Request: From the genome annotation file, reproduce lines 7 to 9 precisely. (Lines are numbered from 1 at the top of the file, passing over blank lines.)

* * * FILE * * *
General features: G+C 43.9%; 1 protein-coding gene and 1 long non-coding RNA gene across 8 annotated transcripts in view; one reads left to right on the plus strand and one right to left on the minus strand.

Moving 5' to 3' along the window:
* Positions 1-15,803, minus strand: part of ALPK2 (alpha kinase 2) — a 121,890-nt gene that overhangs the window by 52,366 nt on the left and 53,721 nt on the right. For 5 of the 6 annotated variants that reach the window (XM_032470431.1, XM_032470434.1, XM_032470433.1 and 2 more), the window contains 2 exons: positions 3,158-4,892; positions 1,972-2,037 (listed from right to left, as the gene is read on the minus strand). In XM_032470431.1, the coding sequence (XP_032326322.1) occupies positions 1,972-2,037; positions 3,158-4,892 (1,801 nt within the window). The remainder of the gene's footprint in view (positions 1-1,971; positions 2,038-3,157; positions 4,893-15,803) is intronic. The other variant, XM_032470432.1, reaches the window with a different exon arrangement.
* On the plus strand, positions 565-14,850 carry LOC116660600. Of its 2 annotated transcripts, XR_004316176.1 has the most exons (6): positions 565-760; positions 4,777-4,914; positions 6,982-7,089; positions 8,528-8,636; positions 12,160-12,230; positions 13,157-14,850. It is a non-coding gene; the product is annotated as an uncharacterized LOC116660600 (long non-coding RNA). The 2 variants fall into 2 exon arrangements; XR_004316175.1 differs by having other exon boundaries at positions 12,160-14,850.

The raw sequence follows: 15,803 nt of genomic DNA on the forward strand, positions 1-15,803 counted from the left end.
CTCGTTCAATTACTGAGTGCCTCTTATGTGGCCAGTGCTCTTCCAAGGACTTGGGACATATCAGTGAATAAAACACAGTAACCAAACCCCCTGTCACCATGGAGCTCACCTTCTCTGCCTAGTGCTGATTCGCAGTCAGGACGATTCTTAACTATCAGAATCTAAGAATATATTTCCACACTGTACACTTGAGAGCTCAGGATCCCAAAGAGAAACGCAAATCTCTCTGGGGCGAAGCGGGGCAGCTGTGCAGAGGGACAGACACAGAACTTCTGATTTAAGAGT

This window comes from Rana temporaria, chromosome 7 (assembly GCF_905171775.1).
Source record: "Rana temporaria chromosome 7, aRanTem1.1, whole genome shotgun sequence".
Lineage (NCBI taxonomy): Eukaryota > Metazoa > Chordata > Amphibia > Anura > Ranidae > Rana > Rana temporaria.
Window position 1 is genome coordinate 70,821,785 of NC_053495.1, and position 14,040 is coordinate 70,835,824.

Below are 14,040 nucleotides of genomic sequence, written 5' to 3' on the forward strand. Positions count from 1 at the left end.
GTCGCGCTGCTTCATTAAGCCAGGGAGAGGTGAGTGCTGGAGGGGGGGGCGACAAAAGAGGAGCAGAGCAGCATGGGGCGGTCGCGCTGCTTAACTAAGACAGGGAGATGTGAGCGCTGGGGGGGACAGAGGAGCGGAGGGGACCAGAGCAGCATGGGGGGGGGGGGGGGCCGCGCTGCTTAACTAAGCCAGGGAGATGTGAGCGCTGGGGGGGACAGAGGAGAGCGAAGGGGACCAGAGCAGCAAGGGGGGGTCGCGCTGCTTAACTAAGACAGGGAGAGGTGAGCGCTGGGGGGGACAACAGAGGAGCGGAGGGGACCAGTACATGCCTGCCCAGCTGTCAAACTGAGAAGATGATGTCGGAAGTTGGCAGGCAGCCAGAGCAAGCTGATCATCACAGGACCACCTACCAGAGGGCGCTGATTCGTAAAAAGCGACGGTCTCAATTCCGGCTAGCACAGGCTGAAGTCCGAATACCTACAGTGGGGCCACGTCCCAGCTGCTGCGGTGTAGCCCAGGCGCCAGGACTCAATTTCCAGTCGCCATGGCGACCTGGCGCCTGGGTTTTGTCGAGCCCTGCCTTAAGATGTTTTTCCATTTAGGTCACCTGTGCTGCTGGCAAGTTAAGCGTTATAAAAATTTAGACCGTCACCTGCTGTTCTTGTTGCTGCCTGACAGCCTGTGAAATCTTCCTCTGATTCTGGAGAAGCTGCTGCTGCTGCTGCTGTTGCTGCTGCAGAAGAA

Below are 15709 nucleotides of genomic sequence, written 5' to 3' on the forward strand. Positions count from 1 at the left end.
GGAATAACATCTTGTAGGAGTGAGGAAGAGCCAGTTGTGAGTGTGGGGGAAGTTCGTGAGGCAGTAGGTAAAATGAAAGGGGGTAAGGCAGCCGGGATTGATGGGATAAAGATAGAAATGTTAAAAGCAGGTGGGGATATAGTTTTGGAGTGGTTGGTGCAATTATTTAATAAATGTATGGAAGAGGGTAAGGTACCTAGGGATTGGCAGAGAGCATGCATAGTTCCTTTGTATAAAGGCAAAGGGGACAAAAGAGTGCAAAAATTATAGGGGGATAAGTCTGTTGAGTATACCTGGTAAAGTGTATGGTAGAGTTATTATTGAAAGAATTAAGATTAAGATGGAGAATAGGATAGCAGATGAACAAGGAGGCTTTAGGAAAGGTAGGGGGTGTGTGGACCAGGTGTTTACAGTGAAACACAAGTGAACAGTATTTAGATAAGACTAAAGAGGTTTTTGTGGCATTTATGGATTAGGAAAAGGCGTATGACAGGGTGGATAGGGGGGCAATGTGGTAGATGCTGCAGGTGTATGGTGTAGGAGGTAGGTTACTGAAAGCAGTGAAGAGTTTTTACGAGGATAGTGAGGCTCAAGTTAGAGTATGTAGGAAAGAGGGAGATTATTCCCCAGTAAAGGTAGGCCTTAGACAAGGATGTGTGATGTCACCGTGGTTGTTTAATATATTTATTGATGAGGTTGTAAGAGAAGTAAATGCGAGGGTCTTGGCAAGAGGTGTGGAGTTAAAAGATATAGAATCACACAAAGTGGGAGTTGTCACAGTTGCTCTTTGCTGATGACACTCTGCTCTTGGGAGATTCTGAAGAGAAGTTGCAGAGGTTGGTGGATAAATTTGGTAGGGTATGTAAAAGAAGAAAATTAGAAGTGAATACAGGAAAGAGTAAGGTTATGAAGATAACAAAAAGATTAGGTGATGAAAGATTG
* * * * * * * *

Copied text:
This window comes from Rana temporaria, chromosome 7 (assembly GCF_905171775.1).
Source record: "Rana temporaria chromosome 7, aRanTem1.1, whole genome shotgun sequence".
Lineage (NCBI taxonomy): Eukaryota > Metazoa > Chordata > Amphibia > Anura > Ranidae > Rana > Rana temporaria.